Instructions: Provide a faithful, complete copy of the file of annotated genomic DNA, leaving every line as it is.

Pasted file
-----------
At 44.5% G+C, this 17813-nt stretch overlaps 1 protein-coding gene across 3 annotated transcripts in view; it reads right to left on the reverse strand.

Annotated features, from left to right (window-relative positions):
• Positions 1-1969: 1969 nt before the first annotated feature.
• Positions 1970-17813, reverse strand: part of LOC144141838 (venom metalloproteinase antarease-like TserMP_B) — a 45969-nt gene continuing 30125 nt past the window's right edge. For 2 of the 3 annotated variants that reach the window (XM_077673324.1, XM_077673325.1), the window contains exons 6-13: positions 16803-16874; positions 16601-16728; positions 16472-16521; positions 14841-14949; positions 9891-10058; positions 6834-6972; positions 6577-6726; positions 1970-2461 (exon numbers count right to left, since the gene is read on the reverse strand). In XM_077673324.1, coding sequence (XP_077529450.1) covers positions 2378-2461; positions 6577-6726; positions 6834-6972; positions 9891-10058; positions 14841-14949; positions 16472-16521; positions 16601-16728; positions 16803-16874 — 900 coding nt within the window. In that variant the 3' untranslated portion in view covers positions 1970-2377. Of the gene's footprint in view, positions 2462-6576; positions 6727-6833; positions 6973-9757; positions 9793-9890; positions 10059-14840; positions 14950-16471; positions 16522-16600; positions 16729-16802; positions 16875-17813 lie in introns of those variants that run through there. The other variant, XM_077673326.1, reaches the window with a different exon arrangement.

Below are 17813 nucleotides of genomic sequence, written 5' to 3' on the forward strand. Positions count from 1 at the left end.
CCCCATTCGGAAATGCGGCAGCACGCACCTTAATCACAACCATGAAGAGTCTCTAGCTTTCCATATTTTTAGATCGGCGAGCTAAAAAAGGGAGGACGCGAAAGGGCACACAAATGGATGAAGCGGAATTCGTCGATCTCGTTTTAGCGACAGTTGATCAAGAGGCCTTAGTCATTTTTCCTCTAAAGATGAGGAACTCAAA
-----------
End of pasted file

At 44.5% G+C, this 17813-nt stretch overlaps 1 protein-coding gene across 3 annotated transcripts in view; it reads right to left on the reverse strand.

Annotated features, from left to right (window-relative positions):
• Positions 1-1969: 1969 nt before the first annotated feature.
• Positions 1970-17813, reverse strand: part of LOC144141838 (venom metalloproteinase antarease-like TserMP_B) — a 45969-nt gene continuing 30125 nt past the window's right edge. For 2 of the 3 annotated variants that reach the window (XM_077673324.1, XM_077673325.1), the window contains exons 6-13: positions 16803-16874; positions 16601-16728; positions 16472-16521; positions 14841-14949; positions 9891-10058; positions 6834-6972; positions 6577-6726; positions 1970-2461 (exon numbers count right to left, since the gene is read on the reverse strand). In XM_077673324.1, coding sequence (XP_077529450.1) covers positions 2378-2461; positions 6577-6726; positions 6834-6972; positions 9891-10058; positions 14841-14949; positions 16472-16521; positions 16601-16728; positions 16803-16874 — 900 coding nt within the window. In that variant the 3' untranslated portion in view covers positions 1970-2377. Of the gene's footprint in view, positions 2462-6576; positions 6727-6833; positions 6973-9757; positions 9793-9890; positions 10059-14840; positions 14950-16471; positions 16522-16600; positions 16729-16802; positions 16875-17813 lie in introns of those variants that run through there. The other variant, XM_077673326.1, reaches the window with a different exon arrangement.

Below are 17813 nucleotides of genomic sequence, written 5' to 3' on the forward strand. Positions count from 1 at the left end.
CCCCATTCGGAAATGCGGCAGCACGCACCTTAATCACAACCATGAAGAGTCTCTAGCTTTCCATATTTTTAGATCGGCGAGCTAAAAAAGGGAGGACGCGAAAGGGCACACAAATGGATGAAGCGGAATTCGTCGATCTCGTTTTAGCGACAGTTGATCAAGAGGCCTTAGTCATTTTTCCTCTAAAGATGAGGAACTCAAA